};
 Backendless.Data.of( Restaurant.class ).find( callback );
 latch.await();
 System.out.println( "Total time (ms) - " + (System.currentTimeMillis() - startTime ));
}
Synchronous API (Applies only to Java):
private static void basicPaging()
{
 long startTime = System.currentTimeMillis();
 BackendlessCollection<Restaurant> restaurants = Backendless.Data.of(Restaurant.class).find();
 System.out.println( "Total restaurants - " + restaurants.getTotalObjects() );
 while (restaurants.getCurrentPage().size() > 0)
 {
 int size = restaurants.getCurrentPage().size();
 System.out.println( "Loaded " + size + " restaurants in the current page" );
 restaurants = restaurants.nextPage();
 }
 System.out.println( "Total time (ms) - " + (System.currentTimeMillis() - startTime ));
}

In both synchronous and asynchronous examples of the API, the principle for loading the next page of data is very simple - the code calls the nextPage() method which returns exactly what the name says - the next page of data.

Also notice the getCurrentPage() method which returns a collection of data objects for the page from the most recent call of nextPage(). When the retrieval process gets to the end of the result set, it will return an empty collection - which is an indication that there are no more objects available for retrieval.

The nextPage() API is very convenient, it uses the page size you specify with the very first call and automatically instructs the backend to locate only the records for any subsequent page of data. However, there are scenarios when the client needs to load a page out of order. For example, the app UI may offer paging navigation with clickable numbers for the individual pages. In this case. Backendless provides an advanced mechanism for pageable data retrieval API - the getPage() call. The following example demonstrates the usage of the advanced paging - a mechanism which lets you download any block of data (or page) within the result set:

JAVA

Asynchronous API (applies to Android and plain Java):

private static void advancedPagingAsync() throws InterruptedException
{
 long startTime = System.currentTimeMillis();
 final CountDownLatch latch = new CountDownLatch( 1 );
 final int PAGESIZE = 100;
 final AsyncCallback<BackendlessCollection<Restaurant>> callback = new AsyncCallback<BackendlessCollection<Restaurant>>()
 {
 private int offset = 0;
 private boolean firstResponse = true;
 @Override
 public void handleResponse(BackendlessCollection<Restaurant> restaurants )
 {
 if( firstResponse )
 {
 System.out.println( "Total restaurants - " + restaurants.getTotalObjects() );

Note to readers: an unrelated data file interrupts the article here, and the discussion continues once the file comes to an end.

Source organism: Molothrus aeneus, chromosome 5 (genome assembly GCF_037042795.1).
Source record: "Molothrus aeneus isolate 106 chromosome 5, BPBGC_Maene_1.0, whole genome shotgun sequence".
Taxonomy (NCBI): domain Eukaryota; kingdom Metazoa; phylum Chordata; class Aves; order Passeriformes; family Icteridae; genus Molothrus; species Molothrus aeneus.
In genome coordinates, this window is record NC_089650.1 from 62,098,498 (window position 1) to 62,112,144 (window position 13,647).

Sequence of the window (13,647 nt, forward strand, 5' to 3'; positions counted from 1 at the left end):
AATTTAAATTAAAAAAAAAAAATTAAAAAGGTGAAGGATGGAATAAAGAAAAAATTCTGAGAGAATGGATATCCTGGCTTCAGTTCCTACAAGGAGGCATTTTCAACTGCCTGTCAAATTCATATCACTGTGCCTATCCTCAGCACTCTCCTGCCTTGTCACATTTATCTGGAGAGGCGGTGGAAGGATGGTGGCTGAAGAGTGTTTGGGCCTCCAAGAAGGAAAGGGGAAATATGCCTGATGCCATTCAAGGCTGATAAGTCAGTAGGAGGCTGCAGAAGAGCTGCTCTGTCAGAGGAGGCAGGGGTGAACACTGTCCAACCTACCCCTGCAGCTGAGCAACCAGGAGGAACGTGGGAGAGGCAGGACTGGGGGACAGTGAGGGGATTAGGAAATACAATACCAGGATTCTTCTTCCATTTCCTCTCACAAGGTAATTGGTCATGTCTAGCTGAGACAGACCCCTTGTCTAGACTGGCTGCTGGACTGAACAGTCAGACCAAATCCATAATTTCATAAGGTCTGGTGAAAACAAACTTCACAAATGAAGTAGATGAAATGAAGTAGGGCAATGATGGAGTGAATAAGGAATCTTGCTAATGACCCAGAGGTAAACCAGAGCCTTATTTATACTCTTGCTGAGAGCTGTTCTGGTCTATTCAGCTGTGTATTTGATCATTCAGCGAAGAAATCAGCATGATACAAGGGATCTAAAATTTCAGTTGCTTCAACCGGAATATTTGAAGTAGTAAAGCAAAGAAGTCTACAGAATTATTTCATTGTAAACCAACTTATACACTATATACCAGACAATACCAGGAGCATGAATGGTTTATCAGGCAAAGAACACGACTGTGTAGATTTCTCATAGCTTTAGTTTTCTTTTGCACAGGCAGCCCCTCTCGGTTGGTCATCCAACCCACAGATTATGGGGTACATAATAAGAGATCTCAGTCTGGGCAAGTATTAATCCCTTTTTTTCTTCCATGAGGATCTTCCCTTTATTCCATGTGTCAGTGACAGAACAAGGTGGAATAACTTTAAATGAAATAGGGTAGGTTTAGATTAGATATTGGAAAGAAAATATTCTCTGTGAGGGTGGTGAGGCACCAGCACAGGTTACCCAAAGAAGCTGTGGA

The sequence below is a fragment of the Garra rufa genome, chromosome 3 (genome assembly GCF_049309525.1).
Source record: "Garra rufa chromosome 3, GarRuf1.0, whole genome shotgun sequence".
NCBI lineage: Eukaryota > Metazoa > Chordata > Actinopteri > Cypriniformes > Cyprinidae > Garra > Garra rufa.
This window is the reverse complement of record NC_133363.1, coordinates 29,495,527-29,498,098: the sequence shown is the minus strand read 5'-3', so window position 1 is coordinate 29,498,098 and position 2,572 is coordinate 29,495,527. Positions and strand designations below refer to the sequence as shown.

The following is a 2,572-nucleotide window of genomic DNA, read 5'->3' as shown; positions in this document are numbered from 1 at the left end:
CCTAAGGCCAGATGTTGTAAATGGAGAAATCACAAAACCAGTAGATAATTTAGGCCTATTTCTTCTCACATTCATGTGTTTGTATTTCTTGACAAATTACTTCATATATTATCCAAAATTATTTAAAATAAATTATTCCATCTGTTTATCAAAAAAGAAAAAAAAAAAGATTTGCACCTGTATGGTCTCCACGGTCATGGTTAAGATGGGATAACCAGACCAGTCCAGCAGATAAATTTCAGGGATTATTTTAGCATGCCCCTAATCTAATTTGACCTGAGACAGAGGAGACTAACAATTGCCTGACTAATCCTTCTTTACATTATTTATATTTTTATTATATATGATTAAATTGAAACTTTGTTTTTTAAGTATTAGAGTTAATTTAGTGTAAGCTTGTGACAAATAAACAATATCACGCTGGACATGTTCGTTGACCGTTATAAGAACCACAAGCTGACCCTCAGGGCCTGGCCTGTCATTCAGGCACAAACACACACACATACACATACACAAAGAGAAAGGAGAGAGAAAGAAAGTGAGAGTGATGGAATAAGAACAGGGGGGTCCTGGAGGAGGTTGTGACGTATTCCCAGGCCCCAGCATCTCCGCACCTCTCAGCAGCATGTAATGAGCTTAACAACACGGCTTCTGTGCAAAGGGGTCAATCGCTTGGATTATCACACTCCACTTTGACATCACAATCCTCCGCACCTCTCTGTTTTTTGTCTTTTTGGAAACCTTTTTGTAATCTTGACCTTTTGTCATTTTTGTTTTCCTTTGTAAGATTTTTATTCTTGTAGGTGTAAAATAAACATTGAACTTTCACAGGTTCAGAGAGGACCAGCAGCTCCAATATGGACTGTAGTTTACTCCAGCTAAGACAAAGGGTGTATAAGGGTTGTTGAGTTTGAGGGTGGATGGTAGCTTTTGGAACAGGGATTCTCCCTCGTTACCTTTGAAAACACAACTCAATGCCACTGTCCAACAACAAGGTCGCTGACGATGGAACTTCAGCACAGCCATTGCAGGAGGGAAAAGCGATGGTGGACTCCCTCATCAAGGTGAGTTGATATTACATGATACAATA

firstResponse = false;
 }
 int size = restaurants.getCurrentPage().size();
 System.out.println( "Loaded " + size + " restaurants in the current page" );
 if( size > 0 )
 {
 offset+=restaurants.getCurrentPage().size();
 restaurants.getPage( PAGESIZE, offset, this );
 }
 else
 {
 latch.countDown();
 }
 }
 @Override
 public void handleFault(BackendlessFault backendlessFault)
 {
 }
 };
 BackendlessDataQuery dataQuery = new BackendlessDataQuery();
 dataQuery.setPageSize(PAGESIZE);
 Backendless.Data.of(Restaurant.class).find( dataQuery, callback );
 latch.await();
 System.out.println( "Total time (ms) - " + (System.currentTimeMillis() - startTime ));
}
Synchronous API (Applies only to Java):
private static void advancedPaging()
{
 long startTime = System.currentTimeMillis();
 int PAGESIZE = 100;
 int offset = 0;
 BackendlessDataQuery dataQuery = new BackendlessDataQuery();
 dataQuery.setPageSize( PAGESIZE );
 BackendlessCollection<Restaurant> restaurants = Backendless.Data.of(Restaurant.class).find( dataQuery );
 System.out.println( "Total restaurants - " + restaurants.getTotalObjects() );
 int size = restaurants.getCurrentPage().size();
 System.out.println( "Loaded " + size + " restaurants in the current page" );
 while( size > 0 )
 {
 offset += size;
 restaurants = restaurants.getPage( PAGESIZE, offset );
 size = restaurants.getCurrentPage().size();
 System.out.println( "Loaded " + size + " restaurants in the current page" );
 }
 System.out.println( "Total time (ms) - " + (System.currentTimeMillis() - startTime ));
}

The only difference between getPage and nextPage is the former must provide the size of the page (which is how many objects to return) and the offset, which is a sequential index from which to load the objects.